This Asian giant in trouble means that Latin America will also be in trouble thanks to a possible drop in the price of raw materials due to low demand. On the other hand, the strength of the dollar, for some markets that quote their sales in dollars, reduces profits. And, to add insult to injury, the weight of debts in dollars is now greater with this more expensive dollar. So, with less income and more debt, the forecasts and arguments for an economic slowdown in the coming year find their justification.
What does all this mean for the investor? Well, it means that cash is now one of the most attractive options. If, during a bull run, the rallying cry is “Cash is Trash”, during a bearish streak, the rallying cry is “Cash is King”. Investors, in times of volatility and uncertainty, typically seek refuge in cash and bonds because of the stability and predictability they add to portfolios. Also, cash has a huge advantage during a down cycle. It gives us a greater purchasing power during your order. I mean, the investor with deep pockets will be able to take more advantage of the opportunities that normally arise at the beginning of the recovery.
Of course, the naive investor usually buys very early in the bear cycle. That means that, because he buys in the first drops, he often buys too expensive. You run out of cash very early in the cycle. And then, out of stubbornness, blindness, or idiosyncratic fanaticism, you tend to lengthen your unrealized losses by lying to yourself under the guise of being a “long-term investor.” At heart, he is not a long-term investor. At heart, he is an investor (without risk management) who bought too high and is missing many opportunities by insisting on lengthening his unrealized losses. The long-term (intelligent) investor, on the other hand, buys cheap and stretches profits long. The most sensible thing is to lengthen the gains and cut the losses. Not the other way around. This is true for all time frames. Applies to both traders overnight and for investors with horizons of 20 years or more.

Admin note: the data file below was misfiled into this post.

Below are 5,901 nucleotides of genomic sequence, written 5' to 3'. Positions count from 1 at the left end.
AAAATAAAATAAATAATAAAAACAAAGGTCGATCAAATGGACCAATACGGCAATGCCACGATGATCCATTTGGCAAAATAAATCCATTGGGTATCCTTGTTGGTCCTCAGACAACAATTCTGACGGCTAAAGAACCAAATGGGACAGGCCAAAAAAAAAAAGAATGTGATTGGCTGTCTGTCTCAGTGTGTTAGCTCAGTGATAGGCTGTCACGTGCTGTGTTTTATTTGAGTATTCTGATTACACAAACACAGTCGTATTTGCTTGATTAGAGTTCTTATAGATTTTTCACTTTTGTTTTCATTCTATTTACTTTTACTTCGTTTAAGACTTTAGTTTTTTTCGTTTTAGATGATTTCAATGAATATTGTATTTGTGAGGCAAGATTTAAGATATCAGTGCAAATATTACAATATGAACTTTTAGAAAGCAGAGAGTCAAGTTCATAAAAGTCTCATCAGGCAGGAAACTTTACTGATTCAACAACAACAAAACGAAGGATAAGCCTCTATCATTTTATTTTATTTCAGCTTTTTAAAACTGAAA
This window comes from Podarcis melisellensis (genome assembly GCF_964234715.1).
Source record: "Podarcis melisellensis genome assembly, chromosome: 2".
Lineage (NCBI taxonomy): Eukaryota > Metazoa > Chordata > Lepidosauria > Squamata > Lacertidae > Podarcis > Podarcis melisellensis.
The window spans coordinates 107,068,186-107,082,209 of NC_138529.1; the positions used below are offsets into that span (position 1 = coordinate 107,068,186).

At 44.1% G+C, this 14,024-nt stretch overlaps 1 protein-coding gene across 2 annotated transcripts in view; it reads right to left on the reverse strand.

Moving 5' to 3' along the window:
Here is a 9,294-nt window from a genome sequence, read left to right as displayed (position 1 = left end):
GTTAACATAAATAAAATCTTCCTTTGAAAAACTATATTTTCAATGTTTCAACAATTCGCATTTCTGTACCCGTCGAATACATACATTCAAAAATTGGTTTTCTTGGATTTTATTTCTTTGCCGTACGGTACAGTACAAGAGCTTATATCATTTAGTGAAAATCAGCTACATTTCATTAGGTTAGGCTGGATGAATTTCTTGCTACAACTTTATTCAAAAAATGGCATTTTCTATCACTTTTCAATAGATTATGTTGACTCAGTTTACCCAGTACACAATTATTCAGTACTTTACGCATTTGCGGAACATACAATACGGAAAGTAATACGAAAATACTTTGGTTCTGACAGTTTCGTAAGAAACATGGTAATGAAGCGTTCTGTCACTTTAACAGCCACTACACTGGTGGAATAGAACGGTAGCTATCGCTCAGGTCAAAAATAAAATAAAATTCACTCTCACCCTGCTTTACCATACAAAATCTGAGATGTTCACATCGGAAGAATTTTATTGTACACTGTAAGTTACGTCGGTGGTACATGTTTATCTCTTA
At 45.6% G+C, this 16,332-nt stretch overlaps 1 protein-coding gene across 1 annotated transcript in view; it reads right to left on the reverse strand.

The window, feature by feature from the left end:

As strange as it sounds, the markets are not a literal reflection of the economy. What we normally call the “economy” is the world seen through different indicators and reports. These data generally look to the past to understand the present. What we normally call the “financial markets” is the future seen through the sentiments and expectations of investors during the present. Dissonances occur when the future is thought to be very different from the present. In other words, it is possible to be pessimistic about the present and, at the same time, be optimistic about the future. That was what happened during the pandemic. The real economy was bad. But the markets were experiencing a boom.
Now we are experiencing the opposite process to what was experienced during 2020. The real economy, now, is not all bad. However, the forecasts are not very encouraging. Therefore, the financial markets are in their pessimistic phase. What will 2023 be like? Better or worse than 2022? With this forecast in mind, investors are making decisions today.
Disclaimer: The information and/or opinions expressed in this article do not necessarily represent the views or editorial line of Cointelegraph. The information set forth herein should not be taken as financial advice or investment recommendation. All investment and commercial movement involve risks and it is the responsibility of each person to do their due research before making an investment decision.